Nurse practitioner and CEO of Wyoming clinic talks rural care challenges

Sundance, Wyo., is home to 1,032 people and Crook County Medical Services District Sundance Clinic. It's also the hometown of clinic CEO, Micki Lyons, DNP, MSN, who drives 180 miles a day to return to the community she grew up in and care for it. 

The role of CEO is not one she sought out, she told the American Association of Nurse Practitioners in a recent interview. She was appointed to the role in 2020, just one month after receiving her doctorate. 

The board wanted a CEO who understood the challenges of the rural hometown, and Dr. Lyons happened to be the right fit at the right time, she explained. 

Since then, she has navigated several challenges — ones that are all too common in rural care settings — including scrambling to find coverage if short on staff, lacking specialty services and paving the way for efficiency. 

"One thing we do in rural medicine — and that we do well — is that we're creative," Dr. Lyons told AANP. "We don’t have IV teams, we don’t have respiratory therapy and we don’t have specialists right in our back pocket that we can bring in when we have an ER patient or a critical inpatient. I think it's just about being creative, willing to branch out and learn a lot of different skills to be efficient and productive in a rural area."

For the thousand or so individuals in a certain rural area, the clinics and care facilities that are available can be life-saving, she explained. It often leads to the staff who work in these rural settings wearing many hats, including Dr. Lyons herself, who at times also fills in for providers.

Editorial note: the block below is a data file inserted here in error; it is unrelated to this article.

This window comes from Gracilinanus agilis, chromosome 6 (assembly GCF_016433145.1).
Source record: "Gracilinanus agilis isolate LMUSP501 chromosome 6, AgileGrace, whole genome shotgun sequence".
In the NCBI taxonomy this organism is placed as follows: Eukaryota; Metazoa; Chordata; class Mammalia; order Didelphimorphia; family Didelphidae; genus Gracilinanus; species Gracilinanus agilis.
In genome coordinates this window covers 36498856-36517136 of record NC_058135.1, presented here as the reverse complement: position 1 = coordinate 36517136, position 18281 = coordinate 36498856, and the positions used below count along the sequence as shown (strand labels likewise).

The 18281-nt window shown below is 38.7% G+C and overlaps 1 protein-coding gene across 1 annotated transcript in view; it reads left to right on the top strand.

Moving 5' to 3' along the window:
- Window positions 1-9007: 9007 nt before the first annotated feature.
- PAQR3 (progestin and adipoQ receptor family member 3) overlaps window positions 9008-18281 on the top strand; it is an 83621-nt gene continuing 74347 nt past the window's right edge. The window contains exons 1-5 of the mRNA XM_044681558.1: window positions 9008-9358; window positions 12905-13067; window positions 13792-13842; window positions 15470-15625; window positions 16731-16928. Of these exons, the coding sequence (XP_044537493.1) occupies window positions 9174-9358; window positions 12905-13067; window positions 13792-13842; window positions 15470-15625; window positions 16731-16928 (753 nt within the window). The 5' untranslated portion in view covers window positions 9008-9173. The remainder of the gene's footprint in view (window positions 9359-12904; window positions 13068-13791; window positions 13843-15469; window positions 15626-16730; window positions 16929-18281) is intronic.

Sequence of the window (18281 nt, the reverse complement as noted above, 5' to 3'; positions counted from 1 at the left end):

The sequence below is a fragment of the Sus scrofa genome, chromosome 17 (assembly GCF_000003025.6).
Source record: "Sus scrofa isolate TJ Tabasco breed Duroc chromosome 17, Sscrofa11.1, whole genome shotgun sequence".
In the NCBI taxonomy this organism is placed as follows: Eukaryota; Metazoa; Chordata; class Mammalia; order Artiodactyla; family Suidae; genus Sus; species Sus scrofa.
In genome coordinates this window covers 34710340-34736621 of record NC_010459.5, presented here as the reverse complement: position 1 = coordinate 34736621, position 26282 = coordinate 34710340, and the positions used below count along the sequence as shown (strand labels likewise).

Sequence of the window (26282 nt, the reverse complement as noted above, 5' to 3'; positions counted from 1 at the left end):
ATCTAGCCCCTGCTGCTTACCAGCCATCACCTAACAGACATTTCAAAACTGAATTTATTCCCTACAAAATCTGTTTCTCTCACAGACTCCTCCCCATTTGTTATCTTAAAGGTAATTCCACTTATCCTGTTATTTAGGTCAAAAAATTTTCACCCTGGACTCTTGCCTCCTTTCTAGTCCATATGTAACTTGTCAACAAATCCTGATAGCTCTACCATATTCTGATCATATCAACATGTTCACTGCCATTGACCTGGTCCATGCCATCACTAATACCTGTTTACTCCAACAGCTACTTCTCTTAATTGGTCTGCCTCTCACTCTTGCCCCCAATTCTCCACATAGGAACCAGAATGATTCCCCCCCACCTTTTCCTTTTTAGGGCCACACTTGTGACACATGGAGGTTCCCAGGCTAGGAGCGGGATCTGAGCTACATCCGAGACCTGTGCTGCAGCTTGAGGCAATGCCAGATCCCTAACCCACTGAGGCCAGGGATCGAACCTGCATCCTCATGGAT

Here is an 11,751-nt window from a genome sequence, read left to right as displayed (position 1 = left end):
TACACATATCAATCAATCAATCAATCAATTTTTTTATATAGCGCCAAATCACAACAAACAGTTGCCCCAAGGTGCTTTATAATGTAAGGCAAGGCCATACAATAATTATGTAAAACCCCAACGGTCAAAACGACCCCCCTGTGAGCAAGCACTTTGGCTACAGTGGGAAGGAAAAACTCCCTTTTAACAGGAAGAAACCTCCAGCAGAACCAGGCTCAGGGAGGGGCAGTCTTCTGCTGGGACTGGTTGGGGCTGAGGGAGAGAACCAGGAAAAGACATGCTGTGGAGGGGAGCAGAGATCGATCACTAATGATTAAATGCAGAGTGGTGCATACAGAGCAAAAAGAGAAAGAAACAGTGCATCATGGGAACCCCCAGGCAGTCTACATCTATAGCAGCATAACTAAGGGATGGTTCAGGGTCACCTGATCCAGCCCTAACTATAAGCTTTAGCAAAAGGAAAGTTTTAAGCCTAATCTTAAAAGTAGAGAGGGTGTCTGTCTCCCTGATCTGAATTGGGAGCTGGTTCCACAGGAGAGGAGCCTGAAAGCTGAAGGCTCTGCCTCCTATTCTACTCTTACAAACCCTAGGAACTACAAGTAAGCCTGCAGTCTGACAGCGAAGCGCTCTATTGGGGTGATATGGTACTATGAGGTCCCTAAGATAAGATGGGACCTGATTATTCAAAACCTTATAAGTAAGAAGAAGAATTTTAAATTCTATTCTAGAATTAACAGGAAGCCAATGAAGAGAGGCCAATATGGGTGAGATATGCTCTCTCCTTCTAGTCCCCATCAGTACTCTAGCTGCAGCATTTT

"We're trying to be strategic and ask what the vision of the organization looks like, while at the same time dealing with, 'Oh hey, this patient needs a medication refilled and we don't know if it can be refilled.' It's interesting to kind of toggle back and forth between those roles," she said. 

Wyoming also has many individuals on Medicare and noted that telehealth and transportation access for those in need has been a significant challenge for rural care leaders to figure out.

"Large places, small places…in health care they all have their challenges, but one of the things that we find in Wyoming is that it's truly all small communities with very long distances between them," Dr. Lyons told AANP. "We have no specialists, we don’t do surgery, we don't deliver babies. But our patients still need those services, so trying to find access to those services for them without having to send them hundreds of miles away — I think that’s one of the biggest challenges that we have."

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